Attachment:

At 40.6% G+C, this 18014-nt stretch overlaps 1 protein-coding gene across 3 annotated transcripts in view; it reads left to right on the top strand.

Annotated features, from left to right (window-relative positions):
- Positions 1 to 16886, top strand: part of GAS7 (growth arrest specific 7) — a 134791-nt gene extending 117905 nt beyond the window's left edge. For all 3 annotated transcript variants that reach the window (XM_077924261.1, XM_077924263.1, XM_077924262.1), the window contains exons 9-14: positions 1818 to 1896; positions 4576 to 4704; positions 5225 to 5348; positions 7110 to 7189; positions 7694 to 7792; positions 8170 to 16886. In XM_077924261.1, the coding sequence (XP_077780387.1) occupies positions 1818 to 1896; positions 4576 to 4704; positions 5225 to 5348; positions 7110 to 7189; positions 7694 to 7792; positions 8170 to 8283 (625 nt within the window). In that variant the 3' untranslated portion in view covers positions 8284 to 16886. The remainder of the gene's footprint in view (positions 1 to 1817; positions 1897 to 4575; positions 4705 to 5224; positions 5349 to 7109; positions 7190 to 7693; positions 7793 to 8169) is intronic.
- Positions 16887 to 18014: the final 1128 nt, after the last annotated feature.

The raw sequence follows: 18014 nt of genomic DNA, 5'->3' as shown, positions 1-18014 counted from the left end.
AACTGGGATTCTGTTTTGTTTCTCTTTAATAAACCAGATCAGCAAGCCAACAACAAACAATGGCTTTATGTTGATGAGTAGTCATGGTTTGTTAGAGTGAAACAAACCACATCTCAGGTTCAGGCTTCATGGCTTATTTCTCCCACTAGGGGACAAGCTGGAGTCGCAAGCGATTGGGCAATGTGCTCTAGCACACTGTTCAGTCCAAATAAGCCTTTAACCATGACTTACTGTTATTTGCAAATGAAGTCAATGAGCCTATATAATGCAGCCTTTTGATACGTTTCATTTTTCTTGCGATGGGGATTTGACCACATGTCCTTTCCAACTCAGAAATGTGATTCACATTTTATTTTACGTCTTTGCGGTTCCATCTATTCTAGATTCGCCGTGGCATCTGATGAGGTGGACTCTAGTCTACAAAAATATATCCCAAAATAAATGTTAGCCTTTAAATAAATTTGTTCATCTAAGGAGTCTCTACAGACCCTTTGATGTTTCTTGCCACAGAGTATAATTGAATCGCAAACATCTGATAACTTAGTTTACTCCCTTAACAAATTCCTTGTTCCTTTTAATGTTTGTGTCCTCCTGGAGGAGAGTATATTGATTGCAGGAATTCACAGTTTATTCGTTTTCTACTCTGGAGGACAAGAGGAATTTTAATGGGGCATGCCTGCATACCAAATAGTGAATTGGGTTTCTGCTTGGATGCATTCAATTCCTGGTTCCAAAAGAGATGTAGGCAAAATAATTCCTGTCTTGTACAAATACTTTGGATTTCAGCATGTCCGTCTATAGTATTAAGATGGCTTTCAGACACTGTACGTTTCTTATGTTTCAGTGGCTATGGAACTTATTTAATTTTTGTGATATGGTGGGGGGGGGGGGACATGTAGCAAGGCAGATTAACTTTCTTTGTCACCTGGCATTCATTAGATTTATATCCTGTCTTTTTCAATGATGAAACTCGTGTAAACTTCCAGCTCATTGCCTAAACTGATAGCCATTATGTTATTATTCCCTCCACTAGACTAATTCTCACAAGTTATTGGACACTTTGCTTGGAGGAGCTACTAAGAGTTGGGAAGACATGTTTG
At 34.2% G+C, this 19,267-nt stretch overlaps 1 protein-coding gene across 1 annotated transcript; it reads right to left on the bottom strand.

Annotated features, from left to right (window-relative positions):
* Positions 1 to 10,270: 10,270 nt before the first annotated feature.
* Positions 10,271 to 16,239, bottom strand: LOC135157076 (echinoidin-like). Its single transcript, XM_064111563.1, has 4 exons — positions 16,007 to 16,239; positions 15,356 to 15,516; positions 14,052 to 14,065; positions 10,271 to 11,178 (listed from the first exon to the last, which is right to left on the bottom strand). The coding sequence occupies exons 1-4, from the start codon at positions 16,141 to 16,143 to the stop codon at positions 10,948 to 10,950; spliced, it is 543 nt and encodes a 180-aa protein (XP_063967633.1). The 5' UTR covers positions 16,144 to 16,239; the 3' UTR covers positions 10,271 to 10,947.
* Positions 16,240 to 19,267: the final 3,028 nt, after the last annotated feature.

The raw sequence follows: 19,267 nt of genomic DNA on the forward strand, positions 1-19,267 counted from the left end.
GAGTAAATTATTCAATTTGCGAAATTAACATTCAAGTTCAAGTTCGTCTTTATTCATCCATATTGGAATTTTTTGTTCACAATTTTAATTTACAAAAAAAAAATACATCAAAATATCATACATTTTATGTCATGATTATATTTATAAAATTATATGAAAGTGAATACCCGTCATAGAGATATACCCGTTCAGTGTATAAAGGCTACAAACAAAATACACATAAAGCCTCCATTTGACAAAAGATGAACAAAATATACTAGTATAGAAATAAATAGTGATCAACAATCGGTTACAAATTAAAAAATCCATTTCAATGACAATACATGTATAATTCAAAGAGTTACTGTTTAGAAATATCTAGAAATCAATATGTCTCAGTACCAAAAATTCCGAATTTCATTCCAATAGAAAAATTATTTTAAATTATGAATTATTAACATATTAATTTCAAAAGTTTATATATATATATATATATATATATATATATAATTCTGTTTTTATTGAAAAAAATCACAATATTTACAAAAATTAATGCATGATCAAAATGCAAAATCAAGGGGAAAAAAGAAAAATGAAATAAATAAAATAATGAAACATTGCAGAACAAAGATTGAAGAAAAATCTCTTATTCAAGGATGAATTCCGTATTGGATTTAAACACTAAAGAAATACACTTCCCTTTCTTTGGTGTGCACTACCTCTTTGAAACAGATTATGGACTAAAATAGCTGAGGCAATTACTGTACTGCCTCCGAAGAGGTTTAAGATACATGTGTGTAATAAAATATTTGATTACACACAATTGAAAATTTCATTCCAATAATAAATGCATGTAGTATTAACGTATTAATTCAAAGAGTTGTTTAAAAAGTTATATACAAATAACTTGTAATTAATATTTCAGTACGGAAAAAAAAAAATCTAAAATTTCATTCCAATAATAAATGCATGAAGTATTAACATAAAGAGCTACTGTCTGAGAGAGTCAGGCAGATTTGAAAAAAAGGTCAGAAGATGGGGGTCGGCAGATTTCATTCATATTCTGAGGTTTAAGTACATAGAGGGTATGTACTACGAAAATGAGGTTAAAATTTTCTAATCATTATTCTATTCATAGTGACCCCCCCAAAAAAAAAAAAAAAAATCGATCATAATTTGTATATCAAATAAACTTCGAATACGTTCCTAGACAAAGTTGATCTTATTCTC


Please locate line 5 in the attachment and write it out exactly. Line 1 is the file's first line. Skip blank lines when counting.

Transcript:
The raw sequence follows: 18014 nt of genomic DNA, 5'->3' as shown, positions 1-18014 counted from the left end.